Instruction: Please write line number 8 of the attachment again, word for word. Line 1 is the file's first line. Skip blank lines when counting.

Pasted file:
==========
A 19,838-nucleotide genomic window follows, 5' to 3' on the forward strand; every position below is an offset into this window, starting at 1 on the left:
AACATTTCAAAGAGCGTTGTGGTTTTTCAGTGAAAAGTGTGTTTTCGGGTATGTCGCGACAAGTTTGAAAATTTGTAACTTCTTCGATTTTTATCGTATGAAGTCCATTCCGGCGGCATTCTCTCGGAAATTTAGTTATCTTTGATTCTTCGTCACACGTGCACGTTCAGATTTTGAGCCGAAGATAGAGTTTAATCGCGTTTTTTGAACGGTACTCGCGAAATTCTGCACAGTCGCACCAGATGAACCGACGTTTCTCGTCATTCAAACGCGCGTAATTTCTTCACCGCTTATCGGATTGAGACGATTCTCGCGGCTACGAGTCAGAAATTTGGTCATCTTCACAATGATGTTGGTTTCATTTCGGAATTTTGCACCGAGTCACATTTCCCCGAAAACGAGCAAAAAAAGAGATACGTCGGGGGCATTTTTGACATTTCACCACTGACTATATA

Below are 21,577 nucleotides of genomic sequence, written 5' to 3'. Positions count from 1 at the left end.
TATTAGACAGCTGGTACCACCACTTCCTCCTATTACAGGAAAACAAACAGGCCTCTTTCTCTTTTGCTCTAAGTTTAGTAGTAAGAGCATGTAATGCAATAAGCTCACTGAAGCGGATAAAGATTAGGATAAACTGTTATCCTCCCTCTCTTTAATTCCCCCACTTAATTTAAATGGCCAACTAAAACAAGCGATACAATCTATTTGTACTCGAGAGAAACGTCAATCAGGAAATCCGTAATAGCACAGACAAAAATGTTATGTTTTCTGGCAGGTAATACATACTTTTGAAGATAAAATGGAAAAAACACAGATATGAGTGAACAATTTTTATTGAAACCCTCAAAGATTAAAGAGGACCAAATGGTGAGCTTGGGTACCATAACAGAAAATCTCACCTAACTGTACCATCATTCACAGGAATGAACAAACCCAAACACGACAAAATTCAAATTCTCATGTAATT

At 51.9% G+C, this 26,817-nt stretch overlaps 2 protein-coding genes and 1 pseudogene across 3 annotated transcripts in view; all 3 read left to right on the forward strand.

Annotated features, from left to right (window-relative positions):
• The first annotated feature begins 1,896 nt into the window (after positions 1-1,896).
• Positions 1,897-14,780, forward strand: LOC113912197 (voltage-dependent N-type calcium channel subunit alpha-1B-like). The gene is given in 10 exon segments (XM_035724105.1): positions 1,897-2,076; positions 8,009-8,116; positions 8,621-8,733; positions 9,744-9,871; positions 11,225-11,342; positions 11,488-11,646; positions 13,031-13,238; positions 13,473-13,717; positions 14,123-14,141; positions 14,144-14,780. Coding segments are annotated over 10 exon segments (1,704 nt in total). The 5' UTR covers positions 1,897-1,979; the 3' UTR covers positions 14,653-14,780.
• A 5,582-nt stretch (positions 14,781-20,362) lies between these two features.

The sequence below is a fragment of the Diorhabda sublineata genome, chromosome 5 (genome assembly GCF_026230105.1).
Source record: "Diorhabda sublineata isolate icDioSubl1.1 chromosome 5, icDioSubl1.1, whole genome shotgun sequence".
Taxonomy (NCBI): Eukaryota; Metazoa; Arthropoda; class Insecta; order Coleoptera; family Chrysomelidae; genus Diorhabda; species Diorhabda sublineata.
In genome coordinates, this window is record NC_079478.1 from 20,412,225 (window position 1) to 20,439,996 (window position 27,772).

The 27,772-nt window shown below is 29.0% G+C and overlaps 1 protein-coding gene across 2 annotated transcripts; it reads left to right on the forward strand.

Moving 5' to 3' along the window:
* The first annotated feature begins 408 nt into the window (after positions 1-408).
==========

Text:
• Positions 1,897-14,780, forward strand: LOC113912197 (voltage-dependent N-type calcium channel subunit alpha-1B-like). The gene is given in 10 exon segments (XM_035724105.1): positions 1,897-2,076; positions 8,009-8,116; positions 8,621-8,733; positions 9,744-9,871; positions 11,225-11,342; positions 11,488-11,646; positions 13,031-13,238; positions 13,473-13,717; positions 14,123-14,141; positions 14,144-14,780. Coding segments are annotated over 10 exon segments (1,704 nt in total). The 5' UTR covers positions 1,897-1,979; the 3' UTR covers positions 14,653-14,780.